Copycat versions of biotech drugs work just as well as the originals and cost a lot less, according to an analysis of studies of the medicines. The analysis by researchers at Johns Hopkins Bloomberg School of Public Health finds that so-called biosimilars – medications that are meant to mimic, and compete with, complex and expensive biotech drugs – perform as well as the brand-name versions.
The researchers looked at data from 19 studies of biosimilar drugs that treat rheumatoid arthritis, inflammatory bowel disease, and psoriasis, and found that they were comparable to the originals and would cost less. It’s also next to impossible to make an exact copy of a biological product, which is why the drugs are often referred to as biosimilars.
There was a provision in the Affordable Care Act meant to encourage development and approval of biosimilars, but progress has been slow.
The Food and Drug Administration has approved only two such drugs since the law passed in 2010. A look inside the factory in Kundl, Austria, where Sandoz, a unit of Novartis, makes biosimilar drugs.
SHOTS – HEALTH NEWS FDA Decision Signals New Competition For Some Of The Costliest Drugs Zarxio, the first biosimilar drug approved in the U.S., is expected to save about $6 billion a year because it costs less than Amgen’s Neupogen, the brand-name product.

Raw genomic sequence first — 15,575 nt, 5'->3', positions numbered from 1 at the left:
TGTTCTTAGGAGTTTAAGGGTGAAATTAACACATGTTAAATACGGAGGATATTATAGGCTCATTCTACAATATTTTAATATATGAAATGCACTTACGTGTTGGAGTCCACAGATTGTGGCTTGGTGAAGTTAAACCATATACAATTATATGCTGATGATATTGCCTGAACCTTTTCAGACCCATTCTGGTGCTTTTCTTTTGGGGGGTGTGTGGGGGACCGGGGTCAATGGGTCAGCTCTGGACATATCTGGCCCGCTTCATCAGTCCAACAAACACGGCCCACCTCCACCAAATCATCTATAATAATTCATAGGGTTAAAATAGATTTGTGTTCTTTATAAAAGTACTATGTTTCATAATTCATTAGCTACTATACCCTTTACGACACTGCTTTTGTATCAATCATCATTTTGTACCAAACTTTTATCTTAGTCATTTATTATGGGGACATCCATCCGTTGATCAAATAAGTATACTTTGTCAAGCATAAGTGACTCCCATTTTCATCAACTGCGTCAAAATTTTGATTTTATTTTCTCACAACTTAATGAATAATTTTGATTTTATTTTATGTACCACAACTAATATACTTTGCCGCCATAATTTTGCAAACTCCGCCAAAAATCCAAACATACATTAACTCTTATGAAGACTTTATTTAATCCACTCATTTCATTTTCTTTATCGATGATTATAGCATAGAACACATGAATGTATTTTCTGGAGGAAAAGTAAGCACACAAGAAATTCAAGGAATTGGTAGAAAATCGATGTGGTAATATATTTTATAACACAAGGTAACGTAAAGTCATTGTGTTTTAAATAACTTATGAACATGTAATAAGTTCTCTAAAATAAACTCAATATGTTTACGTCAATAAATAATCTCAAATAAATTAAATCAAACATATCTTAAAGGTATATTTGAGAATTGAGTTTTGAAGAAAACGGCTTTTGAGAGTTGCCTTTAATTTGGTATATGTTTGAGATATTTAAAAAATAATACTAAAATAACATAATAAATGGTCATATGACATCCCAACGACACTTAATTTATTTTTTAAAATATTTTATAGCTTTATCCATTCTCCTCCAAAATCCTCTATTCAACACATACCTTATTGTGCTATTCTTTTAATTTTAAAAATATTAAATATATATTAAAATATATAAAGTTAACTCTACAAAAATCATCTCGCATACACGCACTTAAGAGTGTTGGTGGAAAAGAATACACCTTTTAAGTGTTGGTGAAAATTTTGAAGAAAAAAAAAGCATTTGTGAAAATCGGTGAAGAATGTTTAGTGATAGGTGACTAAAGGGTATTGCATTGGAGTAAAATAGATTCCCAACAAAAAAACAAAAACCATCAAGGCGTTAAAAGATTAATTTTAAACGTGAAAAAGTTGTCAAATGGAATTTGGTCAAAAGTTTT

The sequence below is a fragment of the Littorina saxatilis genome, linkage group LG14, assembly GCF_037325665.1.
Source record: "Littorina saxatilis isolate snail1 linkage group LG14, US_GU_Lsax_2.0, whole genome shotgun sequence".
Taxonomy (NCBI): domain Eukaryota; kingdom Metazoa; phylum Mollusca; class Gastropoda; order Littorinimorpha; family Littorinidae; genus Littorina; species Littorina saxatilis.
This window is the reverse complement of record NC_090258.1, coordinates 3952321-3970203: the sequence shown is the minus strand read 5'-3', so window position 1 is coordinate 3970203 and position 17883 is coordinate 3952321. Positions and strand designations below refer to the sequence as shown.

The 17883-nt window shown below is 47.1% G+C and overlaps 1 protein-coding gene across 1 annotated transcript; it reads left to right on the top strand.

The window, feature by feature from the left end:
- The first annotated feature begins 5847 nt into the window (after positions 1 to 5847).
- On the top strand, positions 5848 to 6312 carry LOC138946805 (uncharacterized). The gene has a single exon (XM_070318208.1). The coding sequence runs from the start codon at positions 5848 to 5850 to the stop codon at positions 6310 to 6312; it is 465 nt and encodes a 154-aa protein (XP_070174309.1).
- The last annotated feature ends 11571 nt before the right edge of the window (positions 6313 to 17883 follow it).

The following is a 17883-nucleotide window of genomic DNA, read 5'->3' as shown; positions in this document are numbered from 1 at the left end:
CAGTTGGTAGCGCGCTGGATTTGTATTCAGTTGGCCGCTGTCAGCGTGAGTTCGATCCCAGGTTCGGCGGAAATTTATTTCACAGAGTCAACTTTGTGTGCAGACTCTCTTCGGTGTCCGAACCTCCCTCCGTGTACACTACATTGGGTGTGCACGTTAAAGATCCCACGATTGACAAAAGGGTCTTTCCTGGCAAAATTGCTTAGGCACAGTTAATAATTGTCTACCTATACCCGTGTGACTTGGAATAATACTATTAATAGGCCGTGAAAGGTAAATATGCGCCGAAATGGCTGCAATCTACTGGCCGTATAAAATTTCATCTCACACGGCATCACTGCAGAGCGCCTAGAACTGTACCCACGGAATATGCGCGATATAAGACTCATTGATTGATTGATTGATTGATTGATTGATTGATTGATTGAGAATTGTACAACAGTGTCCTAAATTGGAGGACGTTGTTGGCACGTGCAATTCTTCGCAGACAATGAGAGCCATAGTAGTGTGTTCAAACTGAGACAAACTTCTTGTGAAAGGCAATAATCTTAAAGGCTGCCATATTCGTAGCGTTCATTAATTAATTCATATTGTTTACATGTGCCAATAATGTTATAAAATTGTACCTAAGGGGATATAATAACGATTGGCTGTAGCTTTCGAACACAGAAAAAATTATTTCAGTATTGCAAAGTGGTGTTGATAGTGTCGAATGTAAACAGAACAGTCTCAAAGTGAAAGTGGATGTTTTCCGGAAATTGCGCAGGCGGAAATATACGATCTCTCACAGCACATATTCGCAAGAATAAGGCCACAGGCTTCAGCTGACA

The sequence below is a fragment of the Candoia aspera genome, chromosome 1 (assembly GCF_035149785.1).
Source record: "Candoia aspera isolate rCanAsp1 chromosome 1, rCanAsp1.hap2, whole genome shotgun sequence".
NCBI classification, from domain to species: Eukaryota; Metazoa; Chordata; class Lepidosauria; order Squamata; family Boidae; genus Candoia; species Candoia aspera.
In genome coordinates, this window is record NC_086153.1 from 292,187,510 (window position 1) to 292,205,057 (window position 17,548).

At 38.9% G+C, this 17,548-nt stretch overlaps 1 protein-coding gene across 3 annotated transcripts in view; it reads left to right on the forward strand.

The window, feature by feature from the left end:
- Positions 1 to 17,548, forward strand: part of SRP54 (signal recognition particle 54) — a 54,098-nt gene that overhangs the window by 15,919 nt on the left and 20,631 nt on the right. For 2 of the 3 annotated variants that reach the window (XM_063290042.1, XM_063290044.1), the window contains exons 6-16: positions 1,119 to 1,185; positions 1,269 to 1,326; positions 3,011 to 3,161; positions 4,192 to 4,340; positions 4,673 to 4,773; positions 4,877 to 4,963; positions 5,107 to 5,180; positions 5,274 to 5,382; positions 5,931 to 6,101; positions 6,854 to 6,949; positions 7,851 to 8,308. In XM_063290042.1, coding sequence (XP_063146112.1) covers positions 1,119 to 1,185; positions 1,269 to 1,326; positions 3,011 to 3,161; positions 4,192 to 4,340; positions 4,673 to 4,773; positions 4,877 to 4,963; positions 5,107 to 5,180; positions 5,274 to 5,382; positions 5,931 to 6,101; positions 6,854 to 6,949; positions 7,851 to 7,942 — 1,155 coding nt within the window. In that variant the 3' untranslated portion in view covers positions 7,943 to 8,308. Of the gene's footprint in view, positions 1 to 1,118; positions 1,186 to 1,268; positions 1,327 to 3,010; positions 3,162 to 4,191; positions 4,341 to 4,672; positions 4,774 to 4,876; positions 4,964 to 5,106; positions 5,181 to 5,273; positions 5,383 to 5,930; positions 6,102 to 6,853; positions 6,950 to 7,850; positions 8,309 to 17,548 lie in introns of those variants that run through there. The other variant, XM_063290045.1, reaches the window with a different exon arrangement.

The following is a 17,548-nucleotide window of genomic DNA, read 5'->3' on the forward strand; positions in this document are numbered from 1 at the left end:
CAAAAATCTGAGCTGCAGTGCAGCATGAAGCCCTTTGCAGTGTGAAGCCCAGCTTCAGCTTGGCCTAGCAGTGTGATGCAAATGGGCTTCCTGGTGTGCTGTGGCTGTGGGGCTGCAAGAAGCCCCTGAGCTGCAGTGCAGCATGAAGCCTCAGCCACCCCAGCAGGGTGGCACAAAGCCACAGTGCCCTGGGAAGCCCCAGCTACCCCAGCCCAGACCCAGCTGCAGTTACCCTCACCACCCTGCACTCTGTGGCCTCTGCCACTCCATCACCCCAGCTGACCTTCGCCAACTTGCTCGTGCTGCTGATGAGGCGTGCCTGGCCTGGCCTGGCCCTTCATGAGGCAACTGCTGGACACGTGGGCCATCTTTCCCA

In April, the FDA approved a second drug that is similar to Johnson & Johnson’s Remicade to treat colitis and Crohn’s disease. That drug, called Inflectra, is one member of the class of biosimilars that the researchers at Johns Hopkins examined. There are several other biosimilar drugs in this class available in Canada, Asia, and Europe.
The Johns Hopkins study is important because drugmakers have raised questions about biosimilars since they aren’t identical to the drug they’re supposed to mimic. Many are fighting approval of the drugs, and some argue that they should not be substituted for a brand-name drug without a patient’s consent.
IMS Health Informatics says there are 50 biosimilars under development.
All told, they could save U.S. and European health systems as much at $110 billion over the next five years, the company estimates.